Off-Ramp Jazz Correspondent Sean J. O'Connell reviews two new CDs featuring jazz pianist Forrest Westbrook: Carmell Jones Quartet with Forrest Westbrook and The Remarkable Forrest Westbrook, both available now on Blue Sound Records.
There is a small, disorganized box of CDs squeezed into the back of my garage labeled: “Demos, 2000s.” The box isn’t so much for me. I know what’s on those CDs because I played piano on every track. The box is for my daughter.
Long after I’m gone, crushed by a shipping container on the 710 or mistaken for a koala bear by a famished mountain lion, that box will be proof to her that Dada was hip for at least a little while. Two fantastic new albums featuring the late jazz pianist Forrest Westbrook provide a glimmer of hope for any artist who has ever felt a little under appreciated.
Forrest Westbrook was barely a household name in his own house. The hard-working musician played battered pianos across Southern California, often leaving his best ideas among the clouds of cigarette smoke and two drink minimums. He died two years ago at the age of 86, overlooked and under-recorded.
But when his daughter Leslie sorted through his possessions, she found swinging reel-to-reel tapes of sessions he had masterfully engineered in his Hollywood apartment dating back to the late 1950s and early 1960s. She knew they had to be heard and through a partnership with the Spanish jazz label Blue Sounds, Forrest Westbrook is finally finding a bit of recognition.
Last year, the first of the Westbrook trove was released as the Carmell Jones Quartet featuring Forrest Westbrook. Recorded in 1960, the cuts were intended as an audition tape for Jones for Pacific Jazz records, a local tastemaker that launched the careers of musicians Chet Baker, Gerry Mulligan and Les McCann.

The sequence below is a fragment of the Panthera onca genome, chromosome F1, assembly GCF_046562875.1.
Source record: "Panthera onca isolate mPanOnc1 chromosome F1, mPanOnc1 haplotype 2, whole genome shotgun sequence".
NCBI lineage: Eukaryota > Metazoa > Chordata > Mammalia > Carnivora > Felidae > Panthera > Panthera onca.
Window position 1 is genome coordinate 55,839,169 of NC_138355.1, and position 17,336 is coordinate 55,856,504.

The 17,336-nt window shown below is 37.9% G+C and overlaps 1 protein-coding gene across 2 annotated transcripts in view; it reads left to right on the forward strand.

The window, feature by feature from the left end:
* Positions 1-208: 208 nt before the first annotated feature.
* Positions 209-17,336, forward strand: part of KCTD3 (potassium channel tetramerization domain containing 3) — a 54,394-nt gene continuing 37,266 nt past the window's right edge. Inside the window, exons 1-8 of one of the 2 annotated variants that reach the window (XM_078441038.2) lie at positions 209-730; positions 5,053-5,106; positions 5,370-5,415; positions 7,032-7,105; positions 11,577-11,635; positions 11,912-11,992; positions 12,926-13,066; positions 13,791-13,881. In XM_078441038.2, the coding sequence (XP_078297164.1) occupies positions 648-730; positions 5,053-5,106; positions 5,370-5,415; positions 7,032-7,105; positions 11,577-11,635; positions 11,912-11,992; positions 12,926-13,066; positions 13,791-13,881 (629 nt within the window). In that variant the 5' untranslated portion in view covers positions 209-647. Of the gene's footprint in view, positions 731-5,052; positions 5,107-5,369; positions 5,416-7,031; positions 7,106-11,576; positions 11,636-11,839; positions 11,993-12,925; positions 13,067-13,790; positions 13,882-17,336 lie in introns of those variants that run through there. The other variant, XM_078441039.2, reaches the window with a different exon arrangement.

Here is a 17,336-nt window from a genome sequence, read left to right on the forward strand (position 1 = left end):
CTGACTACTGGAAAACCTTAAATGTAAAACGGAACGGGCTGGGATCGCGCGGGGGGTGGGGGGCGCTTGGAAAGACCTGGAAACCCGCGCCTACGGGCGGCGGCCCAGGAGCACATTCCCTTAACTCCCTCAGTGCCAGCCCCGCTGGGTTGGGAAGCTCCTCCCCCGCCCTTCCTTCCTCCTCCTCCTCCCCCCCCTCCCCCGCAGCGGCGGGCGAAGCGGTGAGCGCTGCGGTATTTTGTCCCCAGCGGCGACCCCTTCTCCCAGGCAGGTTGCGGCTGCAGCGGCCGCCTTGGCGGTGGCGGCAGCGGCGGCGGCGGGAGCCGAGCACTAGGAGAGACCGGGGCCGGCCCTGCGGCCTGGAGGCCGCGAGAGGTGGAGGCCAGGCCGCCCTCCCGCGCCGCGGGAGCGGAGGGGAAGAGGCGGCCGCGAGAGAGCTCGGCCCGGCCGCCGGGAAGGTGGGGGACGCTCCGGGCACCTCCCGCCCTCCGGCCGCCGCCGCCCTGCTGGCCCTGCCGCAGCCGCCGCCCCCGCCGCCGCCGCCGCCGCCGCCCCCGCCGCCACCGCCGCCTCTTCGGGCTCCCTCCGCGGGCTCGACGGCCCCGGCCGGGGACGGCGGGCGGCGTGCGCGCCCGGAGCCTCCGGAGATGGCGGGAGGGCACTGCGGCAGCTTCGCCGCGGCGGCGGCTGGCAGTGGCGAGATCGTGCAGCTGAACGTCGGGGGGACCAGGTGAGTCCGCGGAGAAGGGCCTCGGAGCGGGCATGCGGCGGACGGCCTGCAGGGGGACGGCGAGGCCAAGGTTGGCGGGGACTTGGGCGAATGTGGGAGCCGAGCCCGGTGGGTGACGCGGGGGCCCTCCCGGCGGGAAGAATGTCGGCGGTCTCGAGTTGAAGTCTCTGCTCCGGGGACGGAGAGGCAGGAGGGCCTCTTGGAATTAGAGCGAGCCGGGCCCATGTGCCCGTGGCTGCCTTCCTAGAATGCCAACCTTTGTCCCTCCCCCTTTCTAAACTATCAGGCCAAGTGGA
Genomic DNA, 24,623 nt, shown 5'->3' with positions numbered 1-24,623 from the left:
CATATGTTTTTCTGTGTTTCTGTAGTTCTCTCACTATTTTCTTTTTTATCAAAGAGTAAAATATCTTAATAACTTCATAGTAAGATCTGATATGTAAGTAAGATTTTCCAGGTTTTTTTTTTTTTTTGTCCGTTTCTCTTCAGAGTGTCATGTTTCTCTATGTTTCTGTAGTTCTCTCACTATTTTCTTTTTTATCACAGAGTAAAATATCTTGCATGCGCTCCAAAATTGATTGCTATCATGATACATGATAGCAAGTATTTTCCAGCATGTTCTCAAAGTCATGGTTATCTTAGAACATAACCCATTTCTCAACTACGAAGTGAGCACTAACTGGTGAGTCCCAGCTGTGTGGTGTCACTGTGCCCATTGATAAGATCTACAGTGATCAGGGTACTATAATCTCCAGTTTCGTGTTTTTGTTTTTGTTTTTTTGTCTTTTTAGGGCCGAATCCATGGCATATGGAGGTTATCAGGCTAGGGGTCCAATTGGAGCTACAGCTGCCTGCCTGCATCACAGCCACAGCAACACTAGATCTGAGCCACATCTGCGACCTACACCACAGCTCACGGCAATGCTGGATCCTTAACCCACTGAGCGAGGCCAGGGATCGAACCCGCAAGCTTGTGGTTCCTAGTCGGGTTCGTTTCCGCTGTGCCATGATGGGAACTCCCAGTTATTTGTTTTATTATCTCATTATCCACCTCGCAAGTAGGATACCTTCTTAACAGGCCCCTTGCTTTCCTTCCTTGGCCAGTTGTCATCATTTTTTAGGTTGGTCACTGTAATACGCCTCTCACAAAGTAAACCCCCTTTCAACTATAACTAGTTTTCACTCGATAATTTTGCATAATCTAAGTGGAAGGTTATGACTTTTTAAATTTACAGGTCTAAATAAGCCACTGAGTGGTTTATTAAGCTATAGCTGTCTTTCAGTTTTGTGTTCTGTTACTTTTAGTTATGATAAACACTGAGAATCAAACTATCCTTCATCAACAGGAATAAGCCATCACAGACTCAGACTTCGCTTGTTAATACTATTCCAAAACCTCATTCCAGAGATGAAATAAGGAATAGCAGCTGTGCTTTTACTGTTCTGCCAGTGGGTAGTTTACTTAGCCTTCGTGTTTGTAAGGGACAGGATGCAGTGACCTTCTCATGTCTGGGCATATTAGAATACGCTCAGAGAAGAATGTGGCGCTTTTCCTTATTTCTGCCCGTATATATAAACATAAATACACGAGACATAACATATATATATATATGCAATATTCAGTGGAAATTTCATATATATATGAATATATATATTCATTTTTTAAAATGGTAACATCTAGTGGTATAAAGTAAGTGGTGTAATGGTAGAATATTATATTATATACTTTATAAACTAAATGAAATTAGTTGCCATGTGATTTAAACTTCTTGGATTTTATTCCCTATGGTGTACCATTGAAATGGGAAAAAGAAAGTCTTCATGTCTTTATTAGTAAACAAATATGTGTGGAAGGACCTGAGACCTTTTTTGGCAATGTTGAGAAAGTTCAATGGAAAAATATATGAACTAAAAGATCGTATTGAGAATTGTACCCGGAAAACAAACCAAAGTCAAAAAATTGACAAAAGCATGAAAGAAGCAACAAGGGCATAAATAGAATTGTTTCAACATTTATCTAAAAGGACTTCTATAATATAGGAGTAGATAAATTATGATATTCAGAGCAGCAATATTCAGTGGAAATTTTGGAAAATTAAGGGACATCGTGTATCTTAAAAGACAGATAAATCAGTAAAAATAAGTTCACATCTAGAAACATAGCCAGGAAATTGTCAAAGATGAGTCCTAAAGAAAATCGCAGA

At the time of the recording, Carmell Jones was an explosive, 24 year old hard-bop trumpeter from Kansas City. He arrived on the West Coast looking for fame, fortune and a record contract. Less than a year later, he crossed one of those goals off the list: releasing the first of three engaging but underselling albums. Within five years he had moved on to New York and eventually Europe. He made his most widely-heard recording alongside saxophonist Joe Henderson on Horace Silver's Song For My Father, a cornerstone of mid-60s Blue Note soul.
On Jones’ session, the quartet eases into the heat with a simmering “Willow Weep for Me.”
On it, bassist Gary Peacock and drummer Bill Schwemmer work on a subdued groove while Jones slides in on buttered valves. A double-time piano solo briefly enters into the finger-popping realm but the grooves reach their peak later on “For Every Man There’s A Woman.”
There, Jones’ fanfare unfurls over a blues march, leaving the Earth’s atmosphere with a precise jolt. Westbrook is equally forceful, twisting around the confines of the piano’s lower register.
Westbrook only ever released one album under his name, a 1970 free jazz LP called This Is Their Time, Oh Yes. But these new tapes prove that a decade prior he had a unique voice — linked equally to then-contemporary pianists like Lennie Tristano, Red Garland and Errol Garner. He had a deep well of nimble flourishes far hipper than many of the so-called West Coast jazz pianists.
Recorded two years earlier than the Jones session, the Forrest Westbrook Trio & Quintet finds Westbrook in a knottier bag, doubling back on rumbling lines on a crisp “I’m Getting Sentimental Over You” and evoking Dave Brubeck with a mid-tempo “In Your Own Sweet Way.” Following a particularly exuberant solo on the Charlie Parker blues “Buzzy” it is either bassist Bill Plummer or drummer Maurice Miller who can be heard shouting “Yeah, Forrest,” an affectionate encouragement that exemplifies the homespun charm of Westbrook’s tapes.
These albums are a delight, but the pleasure is bittersweet. Westbrook was a great talent unearthed a little too late. If it wasn’t for his daughter’s determination, much of the record-buying public would never have even known his name. I’m sure her Dada would be proud.